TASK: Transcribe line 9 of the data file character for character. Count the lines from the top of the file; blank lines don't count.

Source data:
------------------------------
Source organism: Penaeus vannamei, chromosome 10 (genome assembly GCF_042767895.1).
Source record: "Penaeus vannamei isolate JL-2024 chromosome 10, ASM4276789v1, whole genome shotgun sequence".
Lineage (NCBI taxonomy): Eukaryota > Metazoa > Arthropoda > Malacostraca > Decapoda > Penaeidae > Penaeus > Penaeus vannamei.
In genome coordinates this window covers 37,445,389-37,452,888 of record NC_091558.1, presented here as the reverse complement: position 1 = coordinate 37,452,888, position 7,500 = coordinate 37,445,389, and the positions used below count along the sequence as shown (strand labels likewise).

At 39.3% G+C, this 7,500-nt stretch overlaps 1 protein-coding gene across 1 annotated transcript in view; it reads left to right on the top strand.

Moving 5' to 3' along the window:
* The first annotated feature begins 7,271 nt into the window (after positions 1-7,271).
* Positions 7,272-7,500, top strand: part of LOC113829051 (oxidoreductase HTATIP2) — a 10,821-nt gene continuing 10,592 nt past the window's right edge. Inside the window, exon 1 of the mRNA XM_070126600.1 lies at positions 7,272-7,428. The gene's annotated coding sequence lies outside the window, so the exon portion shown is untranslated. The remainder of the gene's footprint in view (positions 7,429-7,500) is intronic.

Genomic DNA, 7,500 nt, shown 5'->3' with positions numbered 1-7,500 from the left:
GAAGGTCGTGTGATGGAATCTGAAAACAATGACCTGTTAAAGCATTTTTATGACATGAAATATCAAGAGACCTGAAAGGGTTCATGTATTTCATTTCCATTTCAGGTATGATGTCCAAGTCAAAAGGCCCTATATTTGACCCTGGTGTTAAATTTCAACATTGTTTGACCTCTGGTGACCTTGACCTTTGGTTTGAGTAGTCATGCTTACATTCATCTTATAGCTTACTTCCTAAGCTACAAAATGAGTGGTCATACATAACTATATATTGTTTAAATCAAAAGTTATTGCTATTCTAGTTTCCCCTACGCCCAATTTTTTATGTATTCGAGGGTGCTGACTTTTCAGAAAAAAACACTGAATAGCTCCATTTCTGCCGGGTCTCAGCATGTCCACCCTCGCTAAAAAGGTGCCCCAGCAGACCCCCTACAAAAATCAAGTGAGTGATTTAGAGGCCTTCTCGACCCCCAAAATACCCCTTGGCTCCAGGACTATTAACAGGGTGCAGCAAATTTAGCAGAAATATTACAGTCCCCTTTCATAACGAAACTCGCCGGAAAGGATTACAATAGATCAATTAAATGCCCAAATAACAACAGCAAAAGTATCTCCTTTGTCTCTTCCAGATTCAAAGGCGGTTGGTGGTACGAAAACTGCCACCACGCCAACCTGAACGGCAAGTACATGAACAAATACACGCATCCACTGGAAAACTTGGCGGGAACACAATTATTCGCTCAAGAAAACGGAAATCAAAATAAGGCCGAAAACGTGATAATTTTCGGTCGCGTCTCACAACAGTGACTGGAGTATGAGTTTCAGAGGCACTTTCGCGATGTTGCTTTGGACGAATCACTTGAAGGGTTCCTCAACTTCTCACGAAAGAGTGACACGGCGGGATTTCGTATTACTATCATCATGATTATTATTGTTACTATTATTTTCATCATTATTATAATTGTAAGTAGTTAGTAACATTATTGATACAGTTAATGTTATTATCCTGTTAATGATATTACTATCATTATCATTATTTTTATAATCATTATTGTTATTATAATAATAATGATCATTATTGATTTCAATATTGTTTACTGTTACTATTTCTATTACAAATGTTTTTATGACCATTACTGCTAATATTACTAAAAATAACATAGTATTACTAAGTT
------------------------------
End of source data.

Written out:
Genomic DNA, 7,500 nt, shown 5'->3' with positions numbered 1-7,500 from the left: